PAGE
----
to supporters on capitol hill. she was joined by representative steve israel and congressman steny hoyer of maryland. >> it is going to be a good evening. our president is going to be our president. steve israel is assuring me we will pick up states in the house and yes, we think we're going to take back the house. i am so pleased to be year. -- to be here. we are fighting for the priorities our country knows are important. for the values that this country knows is critically important. for investing in education, in growing our jobs in america, in investing in protecting our environment and investing in the health care of our people. americans believe lyonesse priorities. i want to congratulate my friend steve israel for the extraordinary job he has done. i have gone through this country, i have been in almost 90 districts, 89 districts in this country. campaigning with extraordinary candidates. some incumbents khomeni challengers. they are extraordinary people who will do an excellent, outstanding job as a members of the congress. steve israel has set an objective. he has worked hard a
this. -- hand did this. >> israel. it works. >> you are an idealist. >> it is about seeing the world for what it can be and not what it is. [ticking] >> ready, set, go. >> oh my god! >> plenty of life on the seafloor. ♪ >> wow. the only way off is up. >> the world according to sean. >> it is not sad. [ticking] >> there is a suctive nate to the music. ♪ >> it is the story of a people and it grabs you. yes. ♪ >> it is not my cup of tea. had it all ♪ have ♪ >> what should i call you? >> i did not want to wear clothes today. >> on the stage, you are a seductress. where did you learn that? >> i am a woman. like experiences. -- life experiences. ♪ >> such a fleet the person -- >> such a flaky person. >> action. >> you think some day we will be 3d? >> we will have the same interview but in 38. god help us all. >> looked at best. -- look at this. >> oh! >> what am i going to do? shut up? you will never shut me up. >> how are you doing? >> i am doing well. good to see you. >> "60 minutes." >> i am anderson cooper. >> we will be back next week with another addition of "60 minutes -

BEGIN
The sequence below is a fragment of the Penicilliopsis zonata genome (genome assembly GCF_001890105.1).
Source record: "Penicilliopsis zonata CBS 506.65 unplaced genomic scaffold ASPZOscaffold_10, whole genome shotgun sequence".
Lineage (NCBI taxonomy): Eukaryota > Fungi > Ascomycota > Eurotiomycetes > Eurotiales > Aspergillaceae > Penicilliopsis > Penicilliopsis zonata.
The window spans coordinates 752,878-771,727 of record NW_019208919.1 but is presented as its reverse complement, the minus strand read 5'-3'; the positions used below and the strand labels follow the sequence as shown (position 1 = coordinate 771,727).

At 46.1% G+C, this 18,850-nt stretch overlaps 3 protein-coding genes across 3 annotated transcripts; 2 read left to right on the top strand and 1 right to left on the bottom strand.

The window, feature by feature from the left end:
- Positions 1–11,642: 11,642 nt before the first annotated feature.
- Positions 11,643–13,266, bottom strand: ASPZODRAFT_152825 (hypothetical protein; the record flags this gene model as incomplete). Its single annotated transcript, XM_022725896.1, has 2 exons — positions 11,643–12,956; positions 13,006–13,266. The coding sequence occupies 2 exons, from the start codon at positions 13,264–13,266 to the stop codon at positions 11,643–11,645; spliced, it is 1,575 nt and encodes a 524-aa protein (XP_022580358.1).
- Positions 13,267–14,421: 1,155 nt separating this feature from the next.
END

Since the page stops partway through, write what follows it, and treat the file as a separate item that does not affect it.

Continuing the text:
the destruction of israel and the destruction of the united states -- when a mad man speak, listen and pay attention. that was the problem with the obama administration. they did not pay attention and a tragedy ensue. whinnied members of congress that will ask tough questions, and we did. >> the portion of the debate where we will allow you to make the 32nd closing statement. we begin with jim graves. >> thank you. our country is on a course toward a train wreck, if fiscal train wreck. we have to stop it before it happens. if we do not deal with it it will deal with us, and it will be in not good outcome. we have seen that michele bachmann has been in congress six years. she has not been able to curb the cost curve and has not been able to stop the escalation and spiralling of the debt. i'm a business person who will come to congress and make things happen, bring people together. i'm a fiscally conservative and i'll make this congress work and do the heavy lifting. we will not raise taxes on in a class, never on the middle- class. we will make this happen. >> you have 30 seconds. >> i want
one nation that we should be nation-building with, and that's israel. because israel -- israel is -- that's god's chosen land. the jews are god's chosen people. host: ok, connie, let's give fred barnes a chance to comment. guest: well, i mean that was an issue between romney who was much more pro israel though publicly in particular. we'll see how that turns out. i personally don't begrudge him a vacation after the campaign, like to take one myself. but there was another part -- oh, yeah. what she said in the beginning about the republican party. is it really in deep trouble? i don't think so. obviously hispanics are a problem. younger senators and governors, they have 30 governors who are extremely important, 30 out of 50. like bob mcdonald in virginia and bobby jindal and scott walker in wisconsin and so on. republicans actually -- romney actually won i believe the middle class. if you have the middle class as people who make between $50,000 a year and $100,000 a year, romney won that group narrowly. the middle class is up for grabs but romney did well enough there but just n